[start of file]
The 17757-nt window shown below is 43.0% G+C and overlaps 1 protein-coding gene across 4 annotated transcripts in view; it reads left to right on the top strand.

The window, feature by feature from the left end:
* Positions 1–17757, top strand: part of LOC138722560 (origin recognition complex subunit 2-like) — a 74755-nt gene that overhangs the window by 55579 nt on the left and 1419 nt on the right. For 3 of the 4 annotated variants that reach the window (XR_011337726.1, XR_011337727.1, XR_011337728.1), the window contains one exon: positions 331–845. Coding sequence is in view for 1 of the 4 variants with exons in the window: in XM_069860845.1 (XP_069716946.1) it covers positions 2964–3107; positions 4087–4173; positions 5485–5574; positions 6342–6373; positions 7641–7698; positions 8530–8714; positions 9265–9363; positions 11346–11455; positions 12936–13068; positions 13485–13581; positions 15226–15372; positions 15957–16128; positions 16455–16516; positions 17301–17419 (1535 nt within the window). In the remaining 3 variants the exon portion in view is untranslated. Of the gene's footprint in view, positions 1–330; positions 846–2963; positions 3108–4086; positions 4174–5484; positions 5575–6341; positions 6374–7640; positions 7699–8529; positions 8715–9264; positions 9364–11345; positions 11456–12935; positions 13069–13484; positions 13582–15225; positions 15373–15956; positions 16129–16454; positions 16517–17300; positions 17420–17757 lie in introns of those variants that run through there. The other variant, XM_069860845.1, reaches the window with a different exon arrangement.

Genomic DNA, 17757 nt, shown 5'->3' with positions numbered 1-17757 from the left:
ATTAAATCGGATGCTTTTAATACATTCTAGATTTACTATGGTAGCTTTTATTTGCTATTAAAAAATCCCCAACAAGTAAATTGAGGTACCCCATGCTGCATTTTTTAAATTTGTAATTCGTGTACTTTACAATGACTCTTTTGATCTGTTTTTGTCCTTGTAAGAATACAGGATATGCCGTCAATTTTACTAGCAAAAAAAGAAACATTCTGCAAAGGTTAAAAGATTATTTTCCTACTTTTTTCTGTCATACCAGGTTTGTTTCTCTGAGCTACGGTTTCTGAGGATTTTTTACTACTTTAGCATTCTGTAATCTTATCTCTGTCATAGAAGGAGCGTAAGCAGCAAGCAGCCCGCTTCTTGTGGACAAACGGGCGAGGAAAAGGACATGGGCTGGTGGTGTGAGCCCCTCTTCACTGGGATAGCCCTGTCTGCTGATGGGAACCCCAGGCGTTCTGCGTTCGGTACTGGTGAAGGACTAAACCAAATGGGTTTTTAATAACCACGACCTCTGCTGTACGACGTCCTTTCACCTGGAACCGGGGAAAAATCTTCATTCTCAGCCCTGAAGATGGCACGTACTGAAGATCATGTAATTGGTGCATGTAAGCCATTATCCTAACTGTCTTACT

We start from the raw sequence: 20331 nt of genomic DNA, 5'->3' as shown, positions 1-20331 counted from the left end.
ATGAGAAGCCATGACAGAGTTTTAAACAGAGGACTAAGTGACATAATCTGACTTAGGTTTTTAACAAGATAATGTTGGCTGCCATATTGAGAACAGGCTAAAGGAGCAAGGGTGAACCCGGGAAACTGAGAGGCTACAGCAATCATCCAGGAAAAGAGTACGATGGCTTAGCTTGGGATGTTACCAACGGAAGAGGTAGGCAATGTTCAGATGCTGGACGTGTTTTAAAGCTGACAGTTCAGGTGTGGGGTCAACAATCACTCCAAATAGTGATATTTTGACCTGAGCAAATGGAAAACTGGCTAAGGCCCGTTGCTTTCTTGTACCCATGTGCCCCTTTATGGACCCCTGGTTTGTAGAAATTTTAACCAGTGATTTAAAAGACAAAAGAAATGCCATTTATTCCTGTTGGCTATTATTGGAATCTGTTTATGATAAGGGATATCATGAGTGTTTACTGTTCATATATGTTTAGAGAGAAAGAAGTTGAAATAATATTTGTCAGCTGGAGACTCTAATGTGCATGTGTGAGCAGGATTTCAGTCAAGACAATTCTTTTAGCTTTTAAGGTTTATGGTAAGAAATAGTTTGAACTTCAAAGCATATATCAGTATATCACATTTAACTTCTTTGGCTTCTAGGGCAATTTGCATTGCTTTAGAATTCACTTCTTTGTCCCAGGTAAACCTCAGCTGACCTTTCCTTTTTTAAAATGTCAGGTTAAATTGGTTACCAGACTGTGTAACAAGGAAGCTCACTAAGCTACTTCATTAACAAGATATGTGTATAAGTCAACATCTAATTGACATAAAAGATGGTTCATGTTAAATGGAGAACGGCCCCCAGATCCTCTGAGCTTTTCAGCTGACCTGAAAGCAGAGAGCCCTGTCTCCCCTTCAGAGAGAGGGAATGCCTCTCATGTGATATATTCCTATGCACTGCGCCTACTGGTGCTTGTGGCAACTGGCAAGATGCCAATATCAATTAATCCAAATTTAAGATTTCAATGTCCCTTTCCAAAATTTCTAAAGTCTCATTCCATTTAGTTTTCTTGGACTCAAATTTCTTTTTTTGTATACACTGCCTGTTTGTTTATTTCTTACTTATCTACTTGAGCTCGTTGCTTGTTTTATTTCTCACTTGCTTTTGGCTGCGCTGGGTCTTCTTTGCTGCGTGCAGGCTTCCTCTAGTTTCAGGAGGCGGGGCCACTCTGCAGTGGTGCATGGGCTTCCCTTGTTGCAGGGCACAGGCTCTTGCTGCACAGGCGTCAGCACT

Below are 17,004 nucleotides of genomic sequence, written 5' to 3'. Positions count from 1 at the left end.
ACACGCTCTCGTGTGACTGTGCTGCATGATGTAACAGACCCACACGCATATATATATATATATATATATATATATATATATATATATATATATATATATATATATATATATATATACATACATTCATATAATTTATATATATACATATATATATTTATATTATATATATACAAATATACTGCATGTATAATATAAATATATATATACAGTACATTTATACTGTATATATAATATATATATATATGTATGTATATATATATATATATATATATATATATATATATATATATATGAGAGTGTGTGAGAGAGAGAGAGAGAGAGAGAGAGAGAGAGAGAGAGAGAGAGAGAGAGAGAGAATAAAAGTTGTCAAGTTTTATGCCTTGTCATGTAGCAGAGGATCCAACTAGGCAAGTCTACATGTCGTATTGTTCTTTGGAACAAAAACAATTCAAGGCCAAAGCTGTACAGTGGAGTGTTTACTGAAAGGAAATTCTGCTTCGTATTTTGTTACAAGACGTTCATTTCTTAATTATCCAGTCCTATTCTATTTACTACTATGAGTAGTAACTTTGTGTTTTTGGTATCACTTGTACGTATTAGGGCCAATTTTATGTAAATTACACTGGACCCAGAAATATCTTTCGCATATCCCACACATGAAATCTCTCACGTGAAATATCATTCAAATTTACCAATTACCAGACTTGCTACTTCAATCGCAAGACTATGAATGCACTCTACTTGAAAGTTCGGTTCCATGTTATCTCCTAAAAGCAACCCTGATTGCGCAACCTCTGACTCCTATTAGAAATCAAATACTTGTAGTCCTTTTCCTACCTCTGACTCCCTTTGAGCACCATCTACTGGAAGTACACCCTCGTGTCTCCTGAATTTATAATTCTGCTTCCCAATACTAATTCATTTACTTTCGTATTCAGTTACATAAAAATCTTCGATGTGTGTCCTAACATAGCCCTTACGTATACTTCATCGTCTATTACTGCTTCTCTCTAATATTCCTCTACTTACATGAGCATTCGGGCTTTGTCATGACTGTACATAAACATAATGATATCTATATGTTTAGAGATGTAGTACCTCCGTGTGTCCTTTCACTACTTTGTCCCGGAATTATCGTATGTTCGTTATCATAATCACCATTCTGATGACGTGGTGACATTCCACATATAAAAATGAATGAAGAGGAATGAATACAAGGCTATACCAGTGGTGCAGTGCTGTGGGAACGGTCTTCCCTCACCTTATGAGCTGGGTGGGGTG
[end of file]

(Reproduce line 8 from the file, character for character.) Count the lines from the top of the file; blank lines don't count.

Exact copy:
Below are 17,004 nucleotides of genomic sequence, written 5' to 3'. Positions count from 1 at the left end.